When I get in my car, I am doing (statistically) the most dangerous thing I will do all day. Most Americans have a car. Even if freeways are clear, it's rare to take a drive without seeing someone drive in a dangerous way. And when mistakes happen at 70 MPH, they can happen with grisly results.
Perhaps, because of just how much we drive as a country, we have become numb to horrific accidents. A fiery pileup on the interstate is fodder for traffic reports and the local news chopper. We hear about the wreck, we change our driving route and go about our days.
We don't dwell on it. We accept that if we want to drive, there are risks. There are drunk drivers. There are conditions we cannot control. We accept the dangers of driving as a necessary evil and we accept some regulation and enforcement of safe driving practices. In other words: we are accountable. There are dangers, we know them, we may try to prevent them, but we know the consequences of the car culture we have created and deal with the accordingly.
We have not done so with guns.
There are apparently 270 million guns owned by civilians in the United States (enough for 90 out of every 100 citizens). In 2009, we had more than 254 million registered passenger vehicles in the United States.
We have more guns than cars, but we don't bat an eye when there's a car accident. When a terrible act of gun violence occurs, though, Twitter lights up with words like "shocked." Think about this.
We hear so often from the gun lobby that "guns don't kill people - people kill people." I have to say, that is undeniably true. What seems to be missing is the concept of what we enable the people to be armed with.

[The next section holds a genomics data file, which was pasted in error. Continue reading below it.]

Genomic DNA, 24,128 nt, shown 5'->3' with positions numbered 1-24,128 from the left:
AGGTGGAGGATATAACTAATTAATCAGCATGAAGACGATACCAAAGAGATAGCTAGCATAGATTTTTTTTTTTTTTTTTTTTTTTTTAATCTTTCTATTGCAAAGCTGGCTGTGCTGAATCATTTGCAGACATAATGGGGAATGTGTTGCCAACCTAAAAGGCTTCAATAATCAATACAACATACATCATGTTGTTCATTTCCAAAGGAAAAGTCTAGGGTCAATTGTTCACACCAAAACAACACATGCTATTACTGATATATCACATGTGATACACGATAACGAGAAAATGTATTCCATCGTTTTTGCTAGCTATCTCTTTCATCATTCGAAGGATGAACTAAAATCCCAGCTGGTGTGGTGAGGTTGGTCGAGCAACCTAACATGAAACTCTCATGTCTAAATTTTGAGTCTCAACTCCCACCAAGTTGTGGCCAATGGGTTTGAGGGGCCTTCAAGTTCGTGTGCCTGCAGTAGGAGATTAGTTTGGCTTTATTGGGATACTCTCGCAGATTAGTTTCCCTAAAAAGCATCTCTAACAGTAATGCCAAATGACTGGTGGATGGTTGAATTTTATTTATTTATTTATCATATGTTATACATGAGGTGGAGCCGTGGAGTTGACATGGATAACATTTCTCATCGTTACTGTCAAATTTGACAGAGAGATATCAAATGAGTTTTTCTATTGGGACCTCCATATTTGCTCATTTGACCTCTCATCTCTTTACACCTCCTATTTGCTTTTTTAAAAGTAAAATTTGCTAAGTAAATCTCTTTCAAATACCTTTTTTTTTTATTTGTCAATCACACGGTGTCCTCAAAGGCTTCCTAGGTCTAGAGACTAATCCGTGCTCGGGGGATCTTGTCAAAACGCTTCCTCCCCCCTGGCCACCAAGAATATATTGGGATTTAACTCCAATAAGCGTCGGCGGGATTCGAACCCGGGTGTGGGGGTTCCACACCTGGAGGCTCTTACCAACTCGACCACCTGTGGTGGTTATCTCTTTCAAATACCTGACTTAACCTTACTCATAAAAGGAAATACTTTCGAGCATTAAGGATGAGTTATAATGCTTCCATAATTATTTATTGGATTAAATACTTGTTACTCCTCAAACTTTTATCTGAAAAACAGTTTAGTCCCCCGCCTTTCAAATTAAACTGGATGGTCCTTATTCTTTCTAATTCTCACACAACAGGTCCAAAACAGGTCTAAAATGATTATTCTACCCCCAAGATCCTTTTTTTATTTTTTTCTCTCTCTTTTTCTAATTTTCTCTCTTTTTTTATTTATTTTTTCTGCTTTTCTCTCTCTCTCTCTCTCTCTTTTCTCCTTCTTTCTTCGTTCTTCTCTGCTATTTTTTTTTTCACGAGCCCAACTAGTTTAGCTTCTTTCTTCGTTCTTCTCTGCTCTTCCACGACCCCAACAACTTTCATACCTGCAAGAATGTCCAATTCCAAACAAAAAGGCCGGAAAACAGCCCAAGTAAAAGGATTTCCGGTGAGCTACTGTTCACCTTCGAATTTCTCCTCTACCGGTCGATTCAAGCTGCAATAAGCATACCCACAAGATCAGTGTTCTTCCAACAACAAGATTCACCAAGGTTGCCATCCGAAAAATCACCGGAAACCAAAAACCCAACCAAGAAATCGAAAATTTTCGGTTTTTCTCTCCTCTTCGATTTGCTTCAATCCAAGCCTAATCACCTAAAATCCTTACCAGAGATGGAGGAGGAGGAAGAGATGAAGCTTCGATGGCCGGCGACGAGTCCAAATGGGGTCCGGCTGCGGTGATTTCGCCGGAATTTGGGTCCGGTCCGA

To use an example I hope no one ever has to experience, imagine you are attacked by someone. If the assailant has a knife and you run, you are doing a fairly good job of protecting your life. Stabbing deaths are rarely the result of a single strike. If you are farther away from me than arm's length and you have a knife, I can feel pretty good about my prospects.
The same cannot be said with guns.
I've never heard a group like the NRA take this into account when discussing an incident. Even if 99.9 percent of the guns in this country are in safe hands, it leaves nearly 300,000 guns in the hands of people who will either mishandle them or be used for ill purposes. Multiply that by the average capacity of a clip of ammunition.
And yet we are a nation shocked by a mass shooting? What exactly do we expect?
Banning guns will not stop the violence. People will find ways to get them. But we should ask ourselves: what are the consequences of a society where guns are more prevalent than cars? We can argue about what the 2nd Amendment means all we want, but a true discussion has to include a level of accountability that we have yet to achieve.
If people want their guns, what are they willing to accept as a result? And what does it mean for how we behave?
It's not unrealistic to be accountable on these matters. Last I checked, we all wear seat belts these days. It all comes down to what we want society to look like.